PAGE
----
KUALA LUMPUR: Not only is heavily indebted 1Malaysia Development Bhd (1MDB) getting a new chief executive officer (CEO), but it has also failed for a second time to pay a RM2 billion loan to local lenders due on Dec 31, 2014.
Sources said 1MDB has now been given until Jan 30, 2015 to settle the debt that was originally due on Nov 30, 2014. Malayan Banking Bhd (Maybank) and RHB Bank Bhd are the lead lenders.
The problem has been brought to the attention of Bank Negara Malaysia (BNM), and sources said at a recent meeting, top executives from 1MDB led by chairman Tan Sri Lodin Wok Kamaruddin, director Tan Sri Ismee Ismail and outgoing CEO Mohd Hazem Abdul Rahman were given a dressing-down by the central bank.
According to sources, the 1MDB executives were told in very strong terms that they will face action if the matter is not settled.
Maybank, RHB and BNM declined to comment. 1MDB did not respond to queries on the matter.
The RM2 billion is part of the RM5.5 billion debt taken through its subsidiary Powertek Investment Holdings Sdn Bhd last May to refinance a RM6.17 billion bridging loan taken in 2012 to part finance the purchase of power assets. The remaining RM3.5 billion has been converted into a 10-year term loan due in August 2024.
Maybank has 58.99% of the RM2 billion loan while RHB has 32.41%. The other lenders are Alliance Investment Bank Bhd (4.06%), Malaysia Building Society Bhd (3.24%) and Hwang DBS Investment Bhd (1.29%).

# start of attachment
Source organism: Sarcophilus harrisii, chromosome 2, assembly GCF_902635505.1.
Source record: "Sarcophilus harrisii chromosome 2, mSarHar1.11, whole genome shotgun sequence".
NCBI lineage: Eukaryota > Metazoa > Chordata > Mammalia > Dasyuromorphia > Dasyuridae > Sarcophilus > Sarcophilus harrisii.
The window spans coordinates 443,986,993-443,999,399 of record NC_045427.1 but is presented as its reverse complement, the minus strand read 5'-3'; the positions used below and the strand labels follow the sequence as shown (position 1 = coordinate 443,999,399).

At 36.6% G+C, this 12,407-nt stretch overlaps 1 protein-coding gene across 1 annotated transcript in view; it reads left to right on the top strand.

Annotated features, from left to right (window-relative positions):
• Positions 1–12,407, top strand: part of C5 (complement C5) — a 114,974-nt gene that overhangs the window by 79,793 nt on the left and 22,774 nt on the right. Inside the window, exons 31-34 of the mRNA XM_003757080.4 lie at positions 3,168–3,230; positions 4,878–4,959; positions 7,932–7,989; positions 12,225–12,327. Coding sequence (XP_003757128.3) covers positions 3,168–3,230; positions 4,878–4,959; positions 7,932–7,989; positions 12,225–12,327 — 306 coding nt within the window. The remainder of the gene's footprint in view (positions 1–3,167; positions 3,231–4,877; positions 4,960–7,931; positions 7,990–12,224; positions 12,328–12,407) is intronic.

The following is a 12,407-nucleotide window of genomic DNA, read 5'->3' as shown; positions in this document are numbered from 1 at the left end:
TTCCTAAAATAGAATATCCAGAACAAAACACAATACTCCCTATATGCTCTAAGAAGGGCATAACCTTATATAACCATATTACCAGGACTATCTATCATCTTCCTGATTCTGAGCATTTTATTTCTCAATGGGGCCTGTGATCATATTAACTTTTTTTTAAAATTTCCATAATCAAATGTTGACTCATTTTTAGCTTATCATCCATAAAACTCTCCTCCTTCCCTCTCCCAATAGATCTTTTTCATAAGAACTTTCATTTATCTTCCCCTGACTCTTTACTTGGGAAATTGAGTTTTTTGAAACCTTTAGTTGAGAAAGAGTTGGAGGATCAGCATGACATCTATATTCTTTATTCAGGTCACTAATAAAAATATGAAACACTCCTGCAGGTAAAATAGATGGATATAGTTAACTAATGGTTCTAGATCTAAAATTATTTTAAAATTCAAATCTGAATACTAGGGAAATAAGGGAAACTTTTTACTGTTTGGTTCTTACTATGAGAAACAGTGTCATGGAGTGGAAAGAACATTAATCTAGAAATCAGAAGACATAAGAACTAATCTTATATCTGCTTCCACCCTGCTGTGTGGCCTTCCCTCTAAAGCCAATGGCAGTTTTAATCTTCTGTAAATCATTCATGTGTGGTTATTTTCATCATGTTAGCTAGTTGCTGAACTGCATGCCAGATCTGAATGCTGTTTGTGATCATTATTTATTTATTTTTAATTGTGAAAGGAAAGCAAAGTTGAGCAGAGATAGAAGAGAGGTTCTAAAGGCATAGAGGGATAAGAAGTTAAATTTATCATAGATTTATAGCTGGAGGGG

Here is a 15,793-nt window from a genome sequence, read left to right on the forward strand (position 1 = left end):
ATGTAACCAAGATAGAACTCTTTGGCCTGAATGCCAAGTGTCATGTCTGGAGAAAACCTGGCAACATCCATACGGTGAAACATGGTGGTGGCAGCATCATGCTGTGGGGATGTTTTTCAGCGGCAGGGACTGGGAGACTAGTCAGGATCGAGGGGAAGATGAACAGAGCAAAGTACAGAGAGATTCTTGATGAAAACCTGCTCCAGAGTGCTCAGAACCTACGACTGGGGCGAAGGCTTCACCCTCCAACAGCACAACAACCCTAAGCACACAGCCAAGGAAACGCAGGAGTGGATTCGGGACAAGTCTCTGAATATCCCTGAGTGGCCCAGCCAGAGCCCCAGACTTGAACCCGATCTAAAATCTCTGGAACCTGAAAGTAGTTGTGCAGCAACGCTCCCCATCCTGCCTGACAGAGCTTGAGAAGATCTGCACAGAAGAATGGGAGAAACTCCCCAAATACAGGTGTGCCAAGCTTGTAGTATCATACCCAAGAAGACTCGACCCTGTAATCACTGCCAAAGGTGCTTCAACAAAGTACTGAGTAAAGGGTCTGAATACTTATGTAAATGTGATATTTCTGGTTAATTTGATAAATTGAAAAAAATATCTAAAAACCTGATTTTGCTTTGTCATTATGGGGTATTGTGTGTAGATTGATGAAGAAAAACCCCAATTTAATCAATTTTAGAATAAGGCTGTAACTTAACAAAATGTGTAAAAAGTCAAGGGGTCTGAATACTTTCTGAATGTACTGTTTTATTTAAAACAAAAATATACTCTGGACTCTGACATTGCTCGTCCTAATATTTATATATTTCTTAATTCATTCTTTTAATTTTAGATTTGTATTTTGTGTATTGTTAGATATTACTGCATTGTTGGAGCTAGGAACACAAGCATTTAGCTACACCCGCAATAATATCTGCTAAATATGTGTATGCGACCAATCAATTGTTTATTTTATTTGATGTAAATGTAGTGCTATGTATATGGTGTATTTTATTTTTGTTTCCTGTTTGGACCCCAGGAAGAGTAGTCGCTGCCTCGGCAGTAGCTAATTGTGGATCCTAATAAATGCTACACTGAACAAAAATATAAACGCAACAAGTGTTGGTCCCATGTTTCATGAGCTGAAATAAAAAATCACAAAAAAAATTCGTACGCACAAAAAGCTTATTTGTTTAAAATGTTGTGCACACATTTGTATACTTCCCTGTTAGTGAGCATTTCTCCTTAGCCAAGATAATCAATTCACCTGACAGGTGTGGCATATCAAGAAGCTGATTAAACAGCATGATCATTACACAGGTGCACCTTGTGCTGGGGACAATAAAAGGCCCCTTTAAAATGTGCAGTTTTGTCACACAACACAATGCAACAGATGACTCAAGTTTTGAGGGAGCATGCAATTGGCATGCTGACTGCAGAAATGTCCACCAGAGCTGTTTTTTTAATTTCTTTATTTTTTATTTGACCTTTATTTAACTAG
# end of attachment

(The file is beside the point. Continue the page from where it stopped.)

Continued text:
Sources said the inability of 1MDB to meet its payments shows how it is struggling with cash flow that cannot support its debt servicing.
They said it is likely that 1MDB has not received the US$1.23 billion (RM4.3 billion) that was supposed to be redeemed from the fund in Cayman Islands on Nov 30, 2014. The money was the remaining amount of the US$2.33 billion invested in a fund there. In 1MDB’s audited accounts for the financial year 2014 ended March 31 (FY14) released in early November, it was stated that the money would be redeemed by Nov 30, 2014.
1MDB had borrowings of RM42 billion and suffered a negative cash flow of RM2.25 billion in FY14 with its debt servicing at around RM2.5 billion.
Apart from not getting all the money back from Caymans, 1MDB’s plan to list its energy assets to raise money to pay its debts has been delayed and now looks likely to take place only in the second quarter of this year.
Sources said BNM is paying special attention to the 1MDB issue, given that its debts include almost US$7 billion. With the ringgit sliding to a new five-year low of 3.54 against the greenback, this will only aggravate the debt servicing as 1MDB’s income is almost all in ringgit.
This article first appeared in The Edge Financial Daily, on January 6, 2015.